While the Tucson nameplate dates back to the early 2000s, this new-generation 2021 Hyundai Tucson – which uses the new platform shared by all of Hyundai’s and Kia’s latest front- and all-wheel-drive medium to large models – is minty fresh.
Initial impressions on this new Tucson are no doubt positive. While medium-sized SUVs are one of the most at-risk segments of looking and feeling a little bland, Hyundai has clearly added in a big dose of unique kerbside appeal to this new model.
However, the powertrain options – which have precluded the likes of electrification for now – don’t seem to carry on the fight in the same vein as the exterior presentation.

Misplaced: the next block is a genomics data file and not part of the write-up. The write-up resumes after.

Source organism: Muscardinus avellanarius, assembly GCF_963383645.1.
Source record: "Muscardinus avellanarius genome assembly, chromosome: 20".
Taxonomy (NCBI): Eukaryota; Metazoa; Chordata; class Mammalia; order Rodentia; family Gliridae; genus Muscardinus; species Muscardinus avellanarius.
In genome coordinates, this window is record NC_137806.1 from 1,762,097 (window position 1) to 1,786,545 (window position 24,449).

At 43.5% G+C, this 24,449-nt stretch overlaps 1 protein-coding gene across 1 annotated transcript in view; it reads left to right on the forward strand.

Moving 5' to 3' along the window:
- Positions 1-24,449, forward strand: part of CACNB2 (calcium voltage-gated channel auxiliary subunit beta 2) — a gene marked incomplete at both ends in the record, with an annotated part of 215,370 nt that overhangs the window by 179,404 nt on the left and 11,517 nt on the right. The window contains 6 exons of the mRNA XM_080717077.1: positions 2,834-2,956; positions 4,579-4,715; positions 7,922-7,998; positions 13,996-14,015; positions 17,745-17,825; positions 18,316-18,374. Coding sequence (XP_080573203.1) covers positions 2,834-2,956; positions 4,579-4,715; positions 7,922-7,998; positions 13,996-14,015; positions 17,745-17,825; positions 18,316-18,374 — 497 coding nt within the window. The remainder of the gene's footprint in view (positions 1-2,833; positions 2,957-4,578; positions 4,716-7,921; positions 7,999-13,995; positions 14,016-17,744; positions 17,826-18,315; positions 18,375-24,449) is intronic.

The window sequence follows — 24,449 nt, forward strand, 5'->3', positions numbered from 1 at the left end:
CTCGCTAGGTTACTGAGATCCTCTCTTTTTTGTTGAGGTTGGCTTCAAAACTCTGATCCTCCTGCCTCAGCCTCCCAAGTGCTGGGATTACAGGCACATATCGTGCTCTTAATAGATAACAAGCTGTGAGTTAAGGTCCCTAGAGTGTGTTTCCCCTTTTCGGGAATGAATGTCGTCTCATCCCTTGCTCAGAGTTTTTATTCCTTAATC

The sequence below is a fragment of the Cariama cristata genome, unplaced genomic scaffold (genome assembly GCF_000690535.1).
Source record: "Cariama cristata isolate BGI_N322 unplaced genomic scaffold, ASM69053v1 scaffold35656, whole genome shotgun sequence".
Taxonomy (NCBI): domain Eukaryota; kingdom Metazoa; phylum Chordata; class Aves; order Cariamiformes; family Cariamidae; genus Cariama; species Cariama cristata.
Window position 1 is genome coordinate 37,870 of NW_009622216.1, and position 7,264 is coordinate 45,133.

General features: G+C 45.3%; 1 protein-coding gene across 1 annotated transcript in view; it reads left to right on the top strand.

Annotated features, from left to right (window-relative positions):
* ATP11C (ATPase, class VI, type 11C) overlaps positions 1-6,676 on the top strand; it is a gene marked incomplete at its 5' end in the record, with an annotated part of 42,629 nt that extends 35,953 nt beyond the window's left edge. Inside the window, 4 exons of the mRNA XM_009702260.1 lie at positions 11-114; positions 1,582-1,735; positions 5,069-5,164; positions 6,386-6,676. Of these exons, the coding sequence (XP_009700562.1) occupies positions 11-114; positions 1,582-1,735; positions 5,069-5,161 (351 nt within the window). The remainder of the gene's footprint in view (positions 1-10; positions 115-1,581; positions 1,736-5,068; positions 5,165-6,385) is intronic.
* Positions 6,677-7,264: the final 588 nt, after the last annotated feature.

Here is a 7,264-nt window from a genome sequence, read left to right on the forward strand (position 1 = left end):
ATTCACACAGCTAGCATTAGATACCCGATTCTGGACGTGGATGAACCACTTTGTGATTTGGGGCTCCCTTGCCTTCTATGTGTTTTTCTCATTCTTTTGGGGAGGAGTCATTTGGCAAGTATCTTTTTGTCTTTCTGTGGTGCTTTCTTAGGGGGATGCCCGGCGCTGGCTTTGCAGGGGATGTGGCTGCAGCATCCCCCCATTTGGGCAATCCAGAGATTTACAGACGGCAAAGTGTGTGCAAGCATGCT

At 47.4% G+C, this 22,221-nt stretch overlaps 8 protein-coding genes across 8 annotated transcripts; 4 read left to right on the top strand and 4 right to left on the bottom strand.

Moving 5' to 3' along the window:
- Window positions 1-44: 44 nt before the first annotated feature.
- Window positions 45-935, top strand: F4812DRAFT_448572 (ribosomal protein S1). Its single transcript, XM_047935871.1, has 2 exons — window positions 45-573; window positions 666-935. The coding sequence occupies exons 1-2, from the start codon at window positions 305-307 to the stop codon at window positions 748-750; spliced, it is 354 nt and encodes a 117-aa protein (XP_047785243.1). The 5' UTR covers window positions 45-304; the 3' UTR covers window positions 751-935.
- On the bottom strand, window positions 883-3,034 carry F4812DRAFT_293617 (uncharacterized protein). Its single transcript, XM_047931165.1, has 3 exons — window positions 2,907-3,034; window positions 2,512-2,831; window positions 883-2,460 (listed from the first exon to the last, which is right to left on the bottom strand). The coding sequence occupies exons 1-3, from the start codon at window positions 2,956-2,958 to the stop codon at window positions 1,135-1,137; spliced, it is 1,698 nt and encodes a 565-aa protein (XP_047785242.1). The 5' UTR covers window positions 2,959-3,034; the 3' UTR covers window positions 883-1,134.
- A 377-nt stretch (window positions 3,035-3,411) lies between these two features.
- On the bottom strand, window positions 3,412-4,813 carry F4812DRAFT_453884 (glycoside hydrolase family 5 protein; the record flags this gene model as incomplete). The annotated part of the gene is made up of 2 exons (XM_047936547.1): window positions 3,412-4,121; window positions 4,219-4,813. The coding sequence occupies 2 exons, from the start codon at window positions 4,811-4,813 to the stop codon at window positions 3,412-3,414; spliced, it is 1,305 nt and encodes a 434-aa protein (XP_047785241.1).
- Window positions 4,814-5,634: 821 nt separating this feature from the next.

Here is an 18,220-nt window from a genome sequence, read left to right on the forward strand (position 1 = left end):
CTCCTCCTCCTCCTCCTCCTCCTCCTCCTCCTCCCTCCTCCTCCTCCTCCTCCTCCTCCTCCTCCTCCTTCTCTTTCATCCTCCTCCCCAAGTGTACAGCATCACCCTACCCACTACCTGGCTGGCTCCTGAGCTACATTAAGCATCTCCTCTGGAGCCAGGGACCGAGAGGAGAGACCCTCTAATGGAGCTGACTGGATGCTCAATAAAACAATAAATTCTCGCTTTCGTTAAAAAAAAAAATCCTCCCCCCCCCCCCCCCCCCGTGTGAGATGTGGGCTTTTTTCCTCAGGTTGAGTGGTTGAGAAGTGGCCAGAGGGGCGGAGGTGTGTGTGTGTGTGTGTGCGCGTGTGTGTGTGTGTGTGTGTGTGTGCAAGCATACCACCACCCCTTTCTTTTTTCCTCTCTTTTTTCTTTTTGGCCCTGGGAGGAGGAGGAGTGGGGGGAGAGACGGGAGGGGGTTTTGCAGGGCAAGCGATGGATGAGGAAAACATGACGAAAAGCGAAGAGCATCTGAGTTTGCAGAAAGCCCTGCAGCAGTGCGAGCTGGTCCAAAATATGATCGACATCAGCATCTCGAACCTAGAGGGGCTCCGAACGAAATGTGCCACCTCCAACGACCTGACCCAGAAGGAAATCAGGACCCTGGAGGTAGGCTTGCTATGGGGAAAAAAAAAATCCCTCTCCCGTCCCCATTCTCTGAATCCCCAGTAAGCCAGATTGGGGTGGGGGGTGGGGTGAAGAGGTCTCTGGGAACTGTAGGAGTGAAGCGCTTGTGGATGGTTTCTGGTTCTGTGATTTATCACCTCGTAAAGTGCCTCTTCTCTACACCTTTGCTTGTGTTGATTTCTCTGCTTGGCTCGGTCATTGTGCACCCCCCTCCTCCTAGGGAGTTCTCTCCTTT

The true test of a new model is often had in its base specification, where there’s less fancy technology and flash finishing touches to hide behind.
Our base-specification Tucson is armed with the base powertrain option, which is the least impressive on paper: a naturally aspirated 2.0-litre four-cylinder petrol makes 115kW and 192Nm running through a six-speed automatic gearbox to the front wheels.
Other powertrain options include a 1.6-litre turbocharged engine, as well as a 2.0-litre turbo diesel, though both of these have arrived slightly later than planned behind the base petrol models.
Instead, our eponymous grade will need to impress with its fundamental character: cabin, ergonomics, space and comfort. Let’s get stuck into it.